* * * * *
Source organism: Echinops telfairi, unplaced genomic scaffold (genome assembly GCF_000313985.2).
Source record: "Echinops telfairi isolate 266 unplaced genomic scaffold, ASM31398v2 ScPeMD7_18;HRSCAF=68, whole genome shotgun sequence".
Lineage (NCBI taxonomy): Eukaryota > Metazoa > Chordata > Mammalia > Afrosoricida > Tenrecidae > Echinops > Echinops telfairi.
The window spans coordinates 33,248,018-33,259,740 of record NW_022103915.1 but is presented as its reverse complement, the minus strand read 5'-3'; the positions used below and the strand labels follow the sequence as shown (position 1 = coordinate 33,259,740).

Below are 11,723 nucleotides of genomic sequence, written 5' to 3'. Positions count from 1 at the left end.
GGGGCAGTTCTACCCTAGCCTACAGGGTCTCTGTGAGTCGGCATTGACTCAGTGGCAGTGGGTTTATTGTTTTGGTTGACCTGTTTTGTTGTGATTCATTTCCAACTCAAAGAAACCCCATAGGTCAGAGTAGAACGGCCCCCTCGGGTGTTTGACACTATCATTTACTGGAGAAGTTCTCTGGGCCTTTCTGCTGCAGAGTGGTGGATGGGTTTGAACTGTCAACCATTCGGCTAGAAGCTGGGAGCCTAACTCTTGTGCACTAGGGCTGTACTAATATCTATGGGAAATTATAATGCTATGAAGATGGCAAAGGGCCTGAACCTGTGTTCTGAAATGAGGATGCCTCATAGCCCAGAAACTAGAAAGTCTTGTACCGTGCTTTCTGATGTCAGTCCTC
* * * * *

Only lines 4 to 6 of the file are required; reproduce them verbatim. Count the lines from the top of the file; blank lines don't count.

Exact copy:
The window spans coordinates 33,248,018-33,259,740 of record NW_022103915.1 but is presented as its reverse complement, the minus strand read 5'-3'; the positions used below and the strand labels follow the sequence as shown (position 1 = coordinate 33,259,740).

Below are 11,723 nucleotides of genomic sequence, written 5' to 3'. Positions count from 1 at the left end.
GGGGCAGTTCTACCCTAGCCTACAGGGTCTCTGTGAGTCGGCATTGACTCAGTGGCAGTGGGTTTATTGTTTTGGTTGACCTGTTTTGTTGTGATTCATTTCCAACTCAAAGAAACCCCATAGGTCAGAGTAGAACGGCCCCCTCGGGTGTTTGACACTATCATTTACTGGAGAAGTTCTCTGGGCCTTTCTGCTGCAGAGTGGTGGATGGGTTTGAACTGTCAACCATTCGGCTAGAAGCTGGGAGCCTAACTCTTGTGCACTAGGGCTGTACTAATATCTATGGGAAATTATAATGCTATGAAGATGGCAAAGGGCCTGAACCTGTGTTCTGAAATGAGGATGCCTCATAGCCCAGAAACTAGAAAGTCTTGTACCGTGCTTTCTGATGTCAGTCCTC